Why do we dream while sleeping?”

“The physicist Albert Einstein said his career was inspired by a dream in which he rode a sled at almost the speed of light, in which all the colors merged into one.”

Everyone dreams every night when they sleep. Some people say they don’t dream. In fact, they do, they just can’t remember it.

Your dreams are messages about yourself and your life in code. They are a series of images, sounds, thoughts and emotions that form into a topic or story. They can be about anyone or anything, and most of the time we wake up without knowing what it’s about, let alone what they mean.

They are generally based on conscious and unconscious experiences from the last days of your life. In total, you are aware of about 10-15% of your thoughts, feelings, memories and beliefs. This is your awareness. The other 85% is your subconscious. This is where your negative self-talk is hiding, all the feelings or emotions that you have hidden in the course of your life.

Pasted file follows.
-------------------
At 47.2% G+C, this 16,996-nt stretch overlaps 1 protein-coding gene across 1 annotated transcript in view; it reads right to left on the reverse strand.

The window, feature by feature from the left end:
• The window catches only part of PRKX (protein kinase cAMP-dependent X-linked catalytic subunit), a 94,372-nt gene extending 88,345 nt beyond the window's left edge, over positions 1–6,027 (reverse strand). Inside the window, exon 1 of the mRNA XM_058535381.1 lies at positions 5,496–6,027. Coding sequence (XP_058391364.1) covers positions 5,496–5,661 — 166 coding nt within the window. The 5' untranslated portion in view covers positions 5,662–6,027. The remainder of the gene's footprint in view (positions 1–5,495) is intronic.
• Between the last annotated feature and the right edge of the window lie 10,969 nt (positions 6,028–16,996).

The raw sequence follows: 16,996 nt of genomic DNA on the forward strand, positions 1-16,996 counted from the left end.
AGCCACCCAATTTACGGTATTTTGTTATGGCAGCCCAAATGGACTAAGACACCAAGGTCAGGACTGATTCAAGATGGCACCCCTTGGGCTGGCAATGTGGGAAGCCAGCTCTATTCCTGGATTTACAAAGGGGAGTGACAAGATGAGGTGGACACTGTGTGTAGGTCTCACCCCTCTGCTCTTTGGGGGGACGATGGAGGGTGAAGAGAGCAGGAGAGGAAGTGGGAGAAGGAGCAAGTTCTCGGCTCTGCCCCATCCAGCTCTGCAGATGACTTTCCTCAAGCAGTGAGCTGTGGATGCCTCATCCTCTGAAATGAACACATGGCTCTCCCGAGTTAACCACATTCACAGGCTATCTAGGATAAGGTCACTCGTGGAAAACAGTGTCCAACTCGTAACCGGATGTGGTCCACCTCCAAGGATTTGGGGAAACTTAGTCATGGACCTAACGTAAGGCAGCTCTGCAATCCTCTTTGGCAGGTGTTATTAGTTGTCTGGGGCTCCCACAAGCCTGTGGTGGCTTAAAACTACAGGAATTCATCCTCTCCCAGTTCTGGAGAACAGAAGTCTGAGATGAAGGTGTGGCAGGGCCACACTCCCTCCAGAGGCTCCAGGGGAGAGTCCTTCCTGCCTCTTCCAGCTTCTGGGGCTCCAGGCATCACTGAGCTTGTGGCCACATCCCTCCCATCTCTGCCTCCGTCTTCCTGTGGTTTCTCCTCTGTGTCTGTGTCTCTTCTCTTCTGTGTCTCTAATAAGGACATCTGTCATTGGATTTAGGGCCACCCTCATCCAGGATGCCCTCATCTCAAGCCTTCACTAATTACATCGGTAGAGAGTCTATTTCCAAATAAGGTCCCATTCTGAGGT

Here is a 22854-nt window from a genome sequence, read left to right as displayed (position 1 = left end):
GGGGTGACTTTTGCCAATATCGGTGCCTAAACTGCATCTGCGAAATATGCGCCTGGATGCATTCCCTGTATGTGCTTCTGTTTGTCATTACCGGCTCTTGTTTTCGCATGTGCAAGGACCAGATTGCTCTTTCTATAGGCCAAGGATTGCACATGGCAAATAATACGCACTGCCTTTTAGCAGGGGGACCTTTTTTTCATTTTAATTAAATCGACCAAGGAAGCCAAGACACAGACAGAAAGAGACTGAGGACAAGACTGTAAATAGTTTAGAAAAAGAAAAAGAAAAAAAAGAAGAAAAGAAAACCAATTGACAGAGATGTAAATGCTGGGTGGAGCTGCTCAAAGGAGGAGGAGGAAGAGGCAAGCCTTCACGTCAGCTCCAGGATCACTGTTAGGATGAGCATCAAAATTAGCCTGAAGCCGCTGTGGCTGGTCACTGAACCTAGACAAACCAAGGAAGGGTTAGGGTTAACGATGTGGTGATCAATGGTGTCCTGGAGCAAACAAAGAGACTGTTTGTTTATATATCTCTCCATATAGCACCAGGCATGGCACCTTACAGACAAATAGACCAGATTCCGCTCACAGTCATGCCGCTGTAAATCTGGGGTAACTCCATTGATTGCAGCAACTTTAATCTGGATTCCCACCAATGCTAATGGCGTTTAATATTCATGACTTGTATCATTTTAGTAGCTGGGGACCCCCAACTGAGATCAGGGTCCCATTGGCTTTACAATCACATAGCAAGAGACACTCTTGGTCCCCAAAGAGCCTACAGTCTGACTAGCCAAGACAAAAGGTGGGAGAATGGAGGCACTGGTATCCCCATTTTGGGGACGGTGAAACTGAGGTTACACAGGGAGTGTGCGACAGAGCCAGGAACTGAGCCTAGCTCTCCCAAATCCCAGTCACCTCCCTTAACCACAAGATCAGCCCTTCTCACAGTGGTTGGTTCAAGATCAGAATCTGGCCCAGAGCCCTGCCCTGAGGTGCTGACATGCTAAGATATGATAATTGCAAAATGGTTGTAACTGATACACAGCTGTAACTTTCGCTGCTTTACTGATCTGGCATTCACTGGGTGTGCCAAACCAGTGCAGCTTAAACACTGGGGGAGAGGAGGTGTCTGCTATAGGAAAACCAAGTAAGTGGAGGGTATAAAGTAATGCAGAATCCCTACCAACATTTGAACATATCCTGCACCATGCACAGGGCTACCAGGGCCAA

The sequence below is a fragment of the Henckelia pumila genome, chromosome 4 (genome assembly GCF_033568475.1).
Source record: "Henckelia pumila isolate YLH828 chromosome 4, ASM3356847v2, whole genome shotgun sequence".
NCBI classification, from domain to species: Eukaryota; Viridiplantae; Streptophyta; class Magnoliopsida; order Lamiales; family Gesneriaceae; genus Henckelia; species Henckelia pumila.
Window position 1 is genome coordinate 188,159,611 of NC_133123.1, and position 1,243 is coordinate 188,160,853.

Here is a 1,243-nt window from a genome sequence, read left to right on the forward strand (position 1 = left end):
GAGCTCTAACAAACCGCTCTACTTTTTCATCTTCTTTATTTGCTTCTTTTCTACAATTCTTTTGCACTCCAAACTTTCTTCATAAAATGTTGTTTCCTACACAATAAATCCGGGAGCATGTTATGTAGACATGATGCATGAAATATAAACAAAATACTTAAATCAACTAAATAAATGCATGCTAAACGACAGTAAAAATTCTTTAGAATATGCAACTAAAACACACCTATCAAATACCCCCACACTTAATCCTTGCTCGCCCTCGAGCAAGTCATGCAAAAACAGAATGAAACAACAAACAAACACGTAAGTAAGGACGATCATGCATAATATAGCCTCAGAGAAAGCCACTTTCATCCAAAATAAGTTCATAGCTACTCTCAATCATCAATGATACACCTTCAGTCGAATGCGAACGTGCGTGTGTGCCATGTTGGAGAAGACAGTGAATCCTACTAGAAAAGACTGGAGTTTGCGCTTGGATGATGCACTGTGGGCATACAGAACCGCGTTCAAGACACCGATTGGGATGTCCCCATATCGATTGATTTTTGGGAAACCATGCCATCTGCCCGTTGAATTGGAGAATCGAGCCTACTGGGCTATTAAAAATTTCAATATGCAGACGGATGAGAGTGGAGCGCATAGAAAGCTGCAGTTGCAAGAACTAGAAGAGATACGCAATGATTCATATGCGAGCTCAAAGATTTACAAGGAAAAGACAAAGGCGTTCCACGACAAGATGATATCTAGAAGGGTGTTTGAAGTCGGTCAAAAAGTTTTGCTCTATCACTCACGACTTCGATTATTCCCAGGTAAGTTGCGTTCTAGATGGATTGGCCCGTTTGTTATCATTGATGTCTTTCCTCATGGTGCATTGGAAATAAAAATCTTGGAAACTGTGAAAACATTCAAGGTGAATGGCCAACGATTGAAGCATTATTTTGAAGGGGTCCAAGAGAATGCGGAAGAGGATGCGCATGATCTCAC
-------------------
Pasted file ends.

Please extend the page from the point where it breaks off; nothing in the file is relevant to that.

A dream is the collaboration of your conscious and subconscious. To decipher the meaning of our dreams we need to remember them as we work to decipher them.

More recently, people have been interested in their dreams, in a deeper understanding of themselves, as well as in promoting creativity and opening up our spiritual side.

Facts to dream about

Why do we dream in our sleep? Scientists believe that dreams are just as important to us physically, mentally, and emotionally as food and water are to our survival.

We all sleep about a third of our lives, so about 25 years. During this time, our dreams correspond to about 6 years. On average, we have 1,800 dreams a year that we hardly remember.

“The general function of dreams is to try to restore our psychological equilibrium by providing dream material that subtly restores overall psychological equilibrium.” Carl Jung

Dreams help us get in touch with our emotions and draw attention to imbalances. The subconscious processes information from our everyday life, fears, anxieties, stress and suppressed feelings and then brings them to the surface to sort them for healing. Dreaming offers a safe exit for this.